In International Clash Day I mentioned a life-changing song: “Wasted Life,” by Stiff Little Fingers. SLF’s anti-military song literally changed my life; or its potential direction, at least. I was probably moving in an anti-war kind of direction anyway, to be fair, but it was definitely a trigger point.
People say — or used they to, at least — that a song couldn’t change your life. By comparison, I don’t think there was ever a similar tendency to say that a book couldn’t change a person’s life. I suspect that is down to their comparative sizes: it seems respectable for something the size of a novel to have a major impact on a human’s psyche, while a three-minute song? Not so much.
Although if it were merely length, then people wouldn’t have complained if you said an album changed your life. I’m not sure that anyone ever said that,1 but I suspect that if they had, their statement would have been pooh-poohed just as much as the same claim for a song.
At this point I feel I ought to quote Springsteen, giving the opposite view:
We learned more from a three-minute record, baby,
Than we ever learned in school
he sings in “No Surrender.” Hyperbole, certainly, but there is a core of truth to it: the truth of the feeling you can get from listening to a great song.
With “Wasted Life” the feeling for me was of sudden crystallisation, or realisation. I had, for some years, been saying that I wanted to be pilot, join the RAF. This was before the horrors of the Gulf War, or for that matter the Balkans. Though it was in the heart of the Cold War, and British soldiers were stationed in Northern Ireland during the troubles — though not so much RAF staff, I would think.
But I was blind to all that, brought up as I was on a diet of Second World War films, Commando comics, and Airfix models of warplanes. I had, in short, a thoroughly romanticised view of war. And I just wanted to fly.
But I didn’t want to kill. I had always known that, I’m sure. But two lines of that one song made it real for me:
Stuff their fucking armies
Killing isn’t my idea of fun2
And that was all it took. I remember that it was a while before I could tell my parents that I had changed my plans. Perhaps because they would have asked why, and I didn’t want to have to explain it. Maybe because I thought they’d be disappointed. I’m sure my Mum wasn’t. My Dad kind of was: “But you were going to be a Spanish-speaking pilot,” he said. He had always been slightly amused that my school taught half of us Spanish, instead of the then-much-more-conventional French.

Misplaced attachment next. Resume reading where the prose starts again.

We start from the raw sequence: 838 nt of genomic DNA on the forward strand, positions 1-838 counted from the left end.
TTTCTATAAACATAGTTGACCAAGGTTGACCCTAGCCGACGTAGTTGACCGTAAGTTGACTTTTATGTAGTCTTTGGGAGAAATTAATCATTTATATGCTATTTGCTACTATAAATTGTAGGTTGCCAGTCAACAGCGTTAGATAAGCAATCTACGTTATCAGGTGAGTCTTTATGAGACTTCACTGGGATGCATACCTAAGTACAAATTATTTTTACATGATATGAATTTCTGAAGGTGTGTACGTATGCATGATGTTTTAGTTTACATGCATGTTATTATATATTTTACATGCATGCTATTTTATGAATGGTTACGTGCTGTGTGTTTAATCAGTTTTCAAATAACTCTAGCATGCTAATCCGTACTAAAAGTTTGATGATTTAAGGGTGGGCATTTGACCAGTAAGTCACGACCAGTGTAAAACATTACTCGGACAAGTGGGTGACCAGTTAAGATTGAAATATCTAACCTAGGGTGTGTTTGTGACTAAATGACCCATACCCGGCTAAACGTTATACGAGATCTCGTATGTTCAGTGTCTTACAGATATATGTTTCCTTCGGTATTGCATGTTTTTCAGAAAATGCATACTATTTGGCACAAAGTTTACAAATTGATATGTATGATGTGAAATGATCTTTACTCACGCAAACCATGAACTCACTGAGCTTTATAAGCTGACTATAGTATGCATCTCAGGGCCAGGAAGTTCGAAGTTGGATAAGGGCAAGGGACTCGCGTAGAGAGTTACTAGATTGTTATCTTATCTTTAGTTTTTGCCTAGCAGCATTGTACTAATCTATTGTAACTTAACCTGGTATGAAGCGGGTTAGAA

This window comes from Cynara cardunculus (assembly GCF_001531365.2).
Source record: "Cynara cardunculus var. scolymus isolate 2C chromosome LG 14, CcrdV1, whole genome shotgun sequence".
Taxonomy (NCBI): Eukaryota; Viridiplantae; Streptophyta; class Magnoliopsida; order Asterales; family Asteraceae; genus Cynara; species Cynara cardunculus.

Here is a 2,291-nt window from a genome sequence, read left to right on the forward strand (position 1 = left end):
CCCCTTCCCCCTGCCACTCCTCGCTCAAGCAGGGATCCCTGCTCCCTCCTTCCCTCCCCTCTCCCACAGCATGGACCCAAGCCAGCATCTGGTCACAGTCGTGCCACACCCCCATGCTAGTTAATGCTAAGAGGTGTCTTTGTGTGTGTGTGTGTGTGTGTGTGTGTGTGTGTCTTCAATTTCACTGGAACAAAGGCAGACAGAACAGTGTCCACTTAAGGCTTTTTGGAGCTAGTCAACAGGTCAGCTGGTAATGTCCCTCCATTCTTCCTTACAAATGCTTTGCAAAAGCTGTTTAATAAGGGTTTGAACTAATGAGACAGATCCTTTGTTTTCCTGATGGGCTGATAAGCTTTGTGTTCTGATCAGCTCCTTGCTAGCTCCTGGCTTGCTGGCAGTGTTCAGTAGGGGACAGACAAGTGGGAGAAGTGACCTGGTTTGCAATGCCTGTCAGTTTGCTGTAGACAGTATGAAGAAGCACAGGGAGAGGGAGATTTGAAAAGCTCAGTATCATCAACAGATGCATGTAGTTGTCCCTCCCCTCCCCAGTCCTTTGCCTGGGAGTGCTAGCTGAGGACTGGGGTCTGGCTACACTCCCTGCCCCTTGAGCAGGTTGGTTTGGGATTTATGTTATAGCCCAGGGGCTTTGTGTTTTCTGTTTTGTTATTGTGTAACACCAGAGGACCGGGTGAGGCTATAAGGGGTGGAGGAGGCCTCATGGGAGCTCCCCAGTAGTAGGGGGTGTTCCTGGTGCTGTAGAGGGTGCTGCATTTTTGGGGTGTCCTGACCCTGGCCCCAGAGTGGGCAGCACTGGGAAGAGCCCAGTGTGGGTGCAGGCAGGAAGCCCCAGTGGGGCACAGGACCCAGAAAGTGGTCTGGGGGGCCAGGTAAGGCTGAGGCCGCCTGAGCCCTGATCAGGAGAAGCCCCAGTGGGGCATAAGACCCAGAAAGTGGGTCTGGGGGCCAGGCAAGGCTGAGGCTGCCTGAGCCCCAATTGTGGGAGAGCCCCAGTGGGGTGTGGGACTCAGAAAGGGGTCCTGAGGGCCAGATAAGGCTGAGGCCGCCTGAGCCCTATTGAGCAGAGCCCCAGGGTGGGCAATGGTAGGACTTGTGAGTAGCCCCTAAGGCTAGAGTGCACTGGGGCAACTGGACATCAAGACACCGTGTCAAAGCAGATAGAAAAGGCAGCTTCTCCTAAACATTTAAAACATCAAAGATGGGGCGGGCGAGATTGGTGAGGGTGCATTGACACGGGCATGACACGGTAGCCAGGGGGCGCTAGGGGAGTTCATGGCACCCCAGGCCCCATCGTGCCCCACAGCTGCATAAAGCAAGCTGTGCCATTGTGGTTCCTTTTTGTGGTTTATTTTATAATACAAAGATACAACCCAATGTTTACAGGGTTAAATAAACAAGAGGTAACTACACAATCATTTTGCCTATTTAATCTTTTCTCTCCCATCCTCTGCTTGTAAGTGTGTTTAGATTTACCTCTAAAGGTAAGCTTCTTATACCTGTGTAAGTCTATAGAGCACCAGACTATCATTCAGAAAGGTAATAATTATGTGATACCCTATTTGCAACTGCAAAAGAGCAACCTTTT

A life can hinge on such a small moment.
I’ve just had two slightly odd experiences while researching Stiff Little Fingers.
SLF were the first band I ever saw live, and they had a major effect on my life — which is why I was researching them: I’m writing a longer piece about the effect they had on me.
So as I was reading the Wikipedia article about them, I became somewhat confused. Because it says they split up in 1983, and reformed in 1987. Now the breakup I’d forgotten about, but it seems right. However, I saw them on the tour in 87. I saw them two days in a row. I had tickets for the Brixton Academy gig, which I think was on a Saturday, and then when Time Out came out that week there was a small advert in the back (I’ve no idea how I came to see it), which said:
Belfast’s finest. Shhh: a secret gig!
Or something very like that. It was on the Friday night at the Mean Fiddler. Which I don’t think I had ever been to at that time, and which was a bastard long way from Tooting. But I wasn’t going to miss the chance to see SLF in a small club.
What I mainly remember was that the Academy gig the next night was a bit of a letdown after the intensity of seeing them at the Mean Fiddler.
But anyway, the point of all of this is that as far as I remember things, this all was — or was billed as — their farewell tour. That’s why the t-shirt (which I still have) says “Game Over.”
Now obviously they’re around again, and I’ve seen them since, and bought albums they’ve released since. But my memory says they broke up in 87 (or it could have been 88, but I think not (though actually March 88 if this setlist site is to be believed)), and then reformed later. But Wikipedia and All Music both say I’m wrong.
I don’t know. Who would you trust?
Actually probably not me. I’m becoming more convinced as I look at that setlist site, that I must have seen them several times at the Academy, after moving to London in 87, and the supposed farewell tour must have been later. In which case the Mean Fiddler was a bastard long way from Walthamstow, but that’s still true.
The second odd experience was that I clicked onto the Wikipedia talk page to see whether the history was disputed at all. It isn’t, but around five sections in there’s a section entitled “the?”, in which someone asks whether they were ever referred to as “the Stiff Little Fingers.”
And back in 2007 some guy called “Devilgate” answered firmly in the negative.